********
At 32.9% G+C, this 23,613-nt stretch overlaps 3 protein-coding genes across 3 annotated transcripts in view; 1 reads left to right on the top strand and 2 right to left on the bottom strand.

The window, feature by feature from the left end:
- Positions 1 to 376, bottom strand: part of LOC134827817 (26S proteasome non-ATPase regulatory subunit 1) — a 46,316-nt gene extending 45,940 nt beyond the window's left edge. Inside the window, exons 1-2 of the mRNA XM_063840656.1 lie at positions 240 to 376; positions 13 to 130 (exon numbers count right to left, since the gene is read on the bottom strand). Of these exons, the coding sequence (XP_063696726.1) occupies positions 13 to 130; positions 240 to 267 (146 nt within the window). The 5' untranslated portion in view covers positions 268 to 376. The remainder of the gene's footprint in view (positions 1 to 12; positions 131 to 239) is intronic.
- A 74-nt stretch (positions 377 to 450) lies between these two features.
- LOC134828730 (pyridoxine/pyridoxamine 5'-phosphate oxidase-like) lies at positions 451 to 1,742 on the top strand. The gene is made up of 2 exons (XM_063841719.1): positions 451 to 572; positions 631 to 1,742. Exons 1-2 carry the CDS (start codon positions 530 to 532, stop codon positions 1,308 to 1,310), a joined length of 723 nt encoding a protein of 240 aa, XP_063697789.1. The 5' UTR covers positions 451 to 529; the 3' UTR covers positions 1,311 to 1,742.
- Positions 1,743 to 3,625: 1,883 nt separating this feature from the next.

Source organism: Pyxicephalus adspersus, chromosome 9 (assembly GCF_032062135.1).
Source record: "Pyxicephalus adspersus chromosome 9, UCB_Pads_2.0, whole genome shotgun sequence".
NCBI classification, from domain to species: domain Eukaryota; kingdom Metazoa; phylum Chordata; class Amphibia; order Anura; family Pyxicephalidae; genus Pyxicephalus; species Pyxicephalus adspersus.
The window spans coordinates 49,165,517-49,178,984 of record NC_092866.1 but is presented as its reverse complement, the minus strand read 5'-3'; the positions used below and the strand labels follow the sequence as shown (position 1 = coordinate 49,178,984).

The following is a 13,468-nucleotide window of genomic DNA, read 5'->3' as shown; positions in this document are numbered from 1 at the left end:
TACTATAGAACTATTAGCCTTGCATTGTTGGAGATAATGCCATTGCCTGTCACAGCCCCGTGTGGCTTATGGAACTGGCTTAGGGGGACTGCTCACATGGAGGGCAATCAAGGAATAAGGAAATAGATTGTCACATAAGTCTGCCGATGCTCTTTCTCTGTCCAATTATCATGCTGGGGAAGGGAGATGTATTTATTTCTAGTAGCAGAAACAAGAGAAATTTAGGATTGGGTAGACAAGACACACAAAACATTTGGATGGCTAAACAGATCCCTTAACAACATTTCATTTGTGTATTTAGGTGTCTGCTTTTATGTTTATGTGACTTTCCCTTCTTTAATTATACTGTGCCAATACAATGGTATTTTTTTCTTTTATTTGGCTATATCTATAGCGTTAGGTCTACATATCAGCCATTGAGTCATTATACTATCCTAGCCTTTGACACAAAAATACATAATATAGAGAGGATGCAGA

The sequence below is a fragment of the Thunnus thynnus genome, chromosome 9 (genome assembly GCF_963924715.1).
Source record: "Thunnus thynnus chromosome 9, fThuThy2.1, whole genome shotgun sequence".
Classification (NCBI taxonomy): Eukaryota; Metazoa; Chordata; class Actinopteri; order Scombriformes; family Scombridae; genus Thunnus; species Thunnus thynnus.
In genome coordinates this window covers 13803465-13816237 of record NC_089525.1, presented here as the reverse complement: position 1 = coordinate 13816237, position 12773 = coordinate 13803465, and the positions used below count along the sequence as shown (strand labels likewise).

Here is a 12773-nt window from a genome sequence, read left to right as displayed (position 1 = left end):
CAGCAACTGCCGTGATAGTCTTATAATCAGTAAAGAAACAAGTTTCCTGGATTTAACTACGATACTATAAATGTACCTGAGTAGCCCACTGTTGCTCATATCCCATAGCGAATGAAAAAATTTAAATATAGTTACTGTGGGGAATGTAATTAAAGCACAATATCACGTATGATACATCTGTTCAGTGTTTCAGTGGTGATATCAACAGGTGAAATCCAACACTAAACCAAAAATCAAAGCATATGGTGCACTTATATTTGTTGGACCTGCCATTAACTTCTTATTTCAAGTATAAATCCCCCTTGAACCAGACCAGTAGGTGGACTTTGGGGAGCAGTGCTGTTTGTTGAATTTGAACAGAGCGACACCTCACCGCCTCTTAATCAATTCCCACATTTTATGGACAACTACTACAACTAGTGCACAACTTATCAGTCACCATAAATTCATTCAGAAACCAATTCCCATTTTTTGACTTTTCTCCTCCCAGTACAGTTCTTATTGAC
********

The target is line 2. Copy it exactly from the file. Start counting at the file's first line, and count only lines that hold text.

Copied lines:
The window, feature by feature from the left end: